Dark frames show "salt and pepper" Dark Spikes randomly distributed in them. These spikes once they appear, remain in the sensor like a scar: they don't go away. New ones may form over time and once formed they too remain in all future images.
These dark spikes are formed in defective regions of the silicon and are contained within the pixel. The leakage rate is influenced by the electric field in the pixel and the higher the field the greater the leakage rate.
Empty wells have the highest fields and filled wells have the lowest fields. As a result dark frames will have "taller spikes" than will light frames, particularly when the light frames have high background signal level.
For this reason dark subtraction will not completely remove the dark spikes (actually bright spikes in the dark image but may leave dark spots after dark subtraction).
The curve below was made by examining light frames taken using broadband light and Halpha filtered light for two different sensors and by examining the corresponding dark frames for each that matched the exposure time and temperature. The dark frames had a minimum of 10 such darks median combined while the light frames were single frames that were analyzed.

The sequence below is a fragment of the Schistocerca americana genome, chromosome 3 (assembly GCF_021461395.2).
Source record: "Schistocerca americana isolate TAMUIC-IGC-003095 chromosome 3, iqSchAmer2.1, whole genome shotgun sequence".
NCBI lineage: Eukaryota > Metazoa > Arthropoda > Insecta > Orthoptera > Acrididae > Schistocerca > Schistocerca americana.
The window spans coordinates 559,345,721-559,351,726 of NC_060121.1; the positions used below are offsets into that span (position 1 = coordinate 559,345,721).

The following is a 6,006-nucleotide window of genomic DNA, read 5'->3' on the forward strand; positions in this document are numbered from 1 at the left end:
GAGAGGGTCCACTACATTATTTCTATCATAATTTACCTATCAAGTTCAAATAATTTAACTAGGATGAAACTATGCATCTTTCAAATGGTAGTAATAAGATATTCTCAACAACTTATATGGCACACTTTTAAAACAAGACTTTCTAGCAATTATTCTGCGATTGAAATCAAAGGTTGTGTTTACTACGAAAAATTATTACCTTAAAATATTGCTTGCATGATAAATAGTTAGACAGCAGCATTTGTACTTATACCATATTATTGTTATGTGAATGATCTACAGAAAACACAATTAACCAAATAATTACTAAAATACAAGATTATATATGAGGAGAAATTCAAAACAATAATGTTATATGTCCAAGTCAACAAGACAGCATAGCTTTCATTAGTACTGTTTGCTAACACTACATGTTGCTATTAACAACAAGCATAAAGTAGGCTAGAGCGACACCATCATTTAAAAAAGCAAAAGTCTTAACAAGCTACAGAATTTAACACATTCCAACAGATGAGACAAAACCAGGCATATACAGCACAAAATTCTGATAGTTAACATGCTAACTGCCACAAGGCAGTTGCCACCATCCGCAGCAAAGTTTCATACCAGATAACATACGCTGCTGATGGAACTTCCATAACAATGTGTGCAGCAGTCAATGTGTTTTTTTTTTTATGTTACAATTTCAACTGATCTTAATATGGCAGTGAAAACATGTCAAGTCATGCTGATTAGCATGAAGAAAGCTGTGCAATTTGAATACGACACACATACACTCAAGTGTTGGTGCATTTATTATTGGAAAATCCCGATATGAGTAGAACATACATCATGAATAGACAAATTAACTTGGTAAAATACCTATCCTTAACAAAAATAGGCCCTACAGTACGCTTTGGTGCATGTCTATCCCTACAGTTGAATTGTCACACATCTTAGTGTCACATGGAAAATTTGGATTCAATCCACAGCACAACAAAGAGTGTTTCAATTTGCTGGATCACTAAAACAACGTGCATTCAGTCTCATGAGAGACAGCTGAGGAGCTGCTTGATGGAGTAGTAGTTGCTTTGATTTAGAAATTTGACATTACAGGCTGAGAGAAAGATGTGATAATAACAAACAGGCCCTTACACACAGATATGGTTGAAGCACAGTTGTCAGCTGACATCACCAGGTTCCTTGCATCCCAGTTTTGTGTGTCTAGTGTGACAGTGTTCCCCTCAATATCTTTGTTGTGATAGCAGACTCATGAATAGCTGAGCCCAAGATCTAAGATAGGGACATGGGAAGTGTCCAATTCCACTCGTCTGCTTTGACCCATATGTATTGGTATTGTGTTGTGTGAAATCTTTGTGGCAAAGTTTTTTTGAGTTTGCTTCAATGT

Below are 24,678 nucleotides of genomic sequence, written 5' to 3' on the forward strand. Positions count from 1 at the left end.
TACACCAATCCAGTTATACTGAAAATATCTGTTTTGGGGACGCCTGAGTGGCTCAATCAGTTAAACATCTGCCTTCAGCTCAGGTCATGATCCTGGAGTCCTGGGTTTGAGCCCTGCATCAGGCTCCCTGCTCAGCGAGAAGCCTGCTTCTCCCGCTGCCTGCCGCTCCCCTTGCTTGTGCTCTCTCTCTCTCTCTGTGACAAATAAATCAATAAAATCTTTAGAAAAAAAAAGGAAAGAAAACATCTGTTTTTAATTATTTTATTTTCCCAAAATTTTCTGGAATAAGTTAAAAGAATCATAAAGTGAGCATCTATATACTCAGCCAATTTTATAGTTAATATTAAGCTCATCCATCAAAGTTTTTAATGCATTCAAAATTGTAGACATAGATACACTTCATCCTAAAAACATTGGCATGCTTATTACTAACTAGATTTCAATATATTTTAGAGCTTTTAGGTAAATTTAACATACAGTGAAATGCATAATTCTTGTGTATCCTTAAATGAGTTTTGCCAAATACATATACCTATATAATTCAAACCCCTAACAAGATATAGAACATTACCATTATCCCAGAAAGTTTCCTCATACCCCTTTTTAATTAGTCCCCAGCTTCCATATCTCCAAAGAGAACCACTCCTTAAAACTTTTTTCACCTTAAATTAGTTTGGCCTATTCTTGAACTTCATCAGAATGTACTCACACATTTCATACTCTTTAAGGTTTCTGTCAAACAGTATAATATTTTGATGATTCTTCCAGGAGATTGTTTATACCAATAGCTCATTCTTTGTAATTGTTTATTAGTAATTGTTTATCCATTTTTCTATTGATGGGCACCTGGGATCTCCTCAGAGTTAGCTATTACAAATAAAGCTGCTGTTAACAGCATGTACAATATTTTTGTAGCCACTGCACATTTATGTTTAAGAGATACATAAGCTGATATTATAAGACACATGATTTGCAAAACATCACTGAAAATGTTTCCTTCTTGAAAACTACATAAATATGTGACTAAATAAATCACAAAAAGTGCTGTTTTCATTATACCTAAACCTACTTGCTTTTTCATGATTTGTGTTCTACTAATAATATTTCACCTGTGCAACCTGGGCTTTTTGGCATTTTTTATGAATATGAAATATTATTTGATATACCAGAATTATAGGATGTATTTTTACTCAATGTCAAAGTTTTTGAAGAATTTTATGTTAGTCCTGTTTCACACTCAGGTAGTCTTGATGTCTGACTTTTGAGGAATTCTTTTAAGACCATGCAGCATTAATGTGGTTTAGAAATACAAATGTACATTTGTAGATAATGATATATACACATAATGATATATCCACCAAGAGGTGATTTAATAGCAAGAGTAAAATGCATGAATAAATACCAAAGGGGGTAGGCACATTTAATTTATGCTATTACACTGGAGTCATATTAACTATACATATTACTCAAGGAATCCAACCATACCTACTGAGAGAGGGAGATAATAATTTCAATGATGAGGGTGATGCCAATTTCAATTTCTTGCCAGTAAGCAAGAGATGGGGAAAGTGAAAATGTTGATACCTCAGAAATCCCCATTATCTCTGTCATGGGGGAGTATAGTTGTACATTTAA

Candidate bright spots were identified in the Light images, the coordinates and DN values of it and the four surrounding pixels noted (the four were averaged to provide a reference background level). The same pixels were then analyzed in the dark frames and again the four surrounding pixels were averaged as the background level. The delta of the spike minus the reference background was computed and recorded for the light and dark images
Finally the Light spike minus Dark spike was computed for each and was plotted versus light frame average background level (the average of the four surrounding pixels).
The data shows that for high background signal levels the spikes are taller in the dark frames than the light frames but for low background signal levels, the opposite is true. The results are consistent with the theory that teaches the strength of the electric field within the pixel regulates the dark spike current generation rate.
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